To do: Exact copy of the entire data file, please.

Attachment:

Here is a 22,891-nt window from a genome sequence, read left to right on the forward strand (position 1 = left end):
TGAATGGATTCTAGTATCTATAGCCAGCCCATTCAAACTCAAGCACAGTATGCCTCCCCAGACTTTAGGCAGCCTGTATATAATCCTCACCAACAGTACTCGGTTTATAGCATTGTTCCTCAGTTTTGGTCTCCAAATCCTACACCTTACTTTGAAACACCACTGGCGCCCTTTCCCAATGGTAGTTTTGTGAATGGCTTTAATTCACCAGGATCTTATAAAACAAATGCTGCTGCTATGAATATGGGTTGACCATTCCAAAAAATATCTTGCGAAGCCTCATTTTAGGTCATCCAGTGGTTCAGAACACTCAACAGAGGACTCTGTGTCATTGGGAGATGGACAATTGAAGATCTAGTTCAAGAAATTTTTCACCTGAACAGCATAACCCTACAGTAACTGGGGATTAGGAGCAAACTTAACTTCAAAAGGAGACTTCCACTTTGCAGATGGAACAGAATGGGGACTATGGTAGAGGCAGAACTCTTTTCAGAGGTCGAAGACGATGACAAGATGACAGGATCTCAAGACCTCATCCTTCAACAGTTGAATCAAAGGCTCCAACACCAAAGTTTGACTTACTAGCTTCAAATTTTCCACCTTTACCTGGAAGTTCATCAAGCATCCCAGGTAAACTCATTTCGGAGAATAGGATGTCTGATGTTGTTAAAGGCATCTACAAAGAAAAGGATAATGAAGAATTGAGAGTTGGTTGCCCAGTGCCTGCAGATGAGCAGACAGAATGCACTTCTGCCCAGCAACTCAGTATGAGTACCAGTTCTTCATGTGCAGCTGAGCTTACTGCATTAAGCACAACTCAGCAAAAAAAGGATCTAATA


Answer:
Here is a 22,891-nt window from a genome sequence, read left to right on the forward strand (position 1 = left end):
TGAATGGATTCTAGTATCTATAGCCAGCCCATTCAAACTCAAGCACAGTATGCCTCCCCAGACTTTAGGCAGCCTGTATATAATCCTCACCAACAGTACTCGGTTTATAGCATTGTTCCTCAGTTTTGGTCTCCAAATCCTACACCTTACTTTGAAACACCACTGGCGCCCTTTCCCAATGGTAGTTTTGTGAATGGCTTTAATTCACCAGGATCTTATAAAACAAATGCTGCTGCTATGAATATGGGTTGACCATTCCAAAAAATATCTTGCGAAGCCTCATTTTAGGTCATCCAGTGGTTCAGAACACTCAACAGAGGACTCTGTGTCATTGGGAGATGGACAATTGAAGATCTAGTTCAAGAAATTTTTCACCTGAACAGCATAACCCTACAGTAACTGGGGATTAGGAGCAAACTTAACTTCAAAAGGAGACTTCCACTTTGCAGATGGAACAGAATGGGGACTATGGTAGAGGCAGAACTCTTTTCAGAGGTCGAAGACGATGACAAGATGACAGGATCTCAAGACCTCATCCTTCAACAGTTGAATCAAAGGCTCCAACACCAAAGTTTGACTTACTAGCTTCAAATTTTCCACCTTTACCTGGAAGTTCATCAAGCATCCCAGGTAAACTCATTTCGGAGAATAGGATGTCTGATGTTGTTAAAGGCATCTACAAAGAAAAGGATAATGAAGAATTGAGAGTTGGTTGCCCAGTGCCTGCAGATGAGCAGACAGAATGCACTTCTGCCCAGCAACTCAGTATGAGTACCAGTTCTTCATGTGCAGCTGAGCTTACTGCATTAAGCACAACTCAGCAAAAAAAGGATCTAATA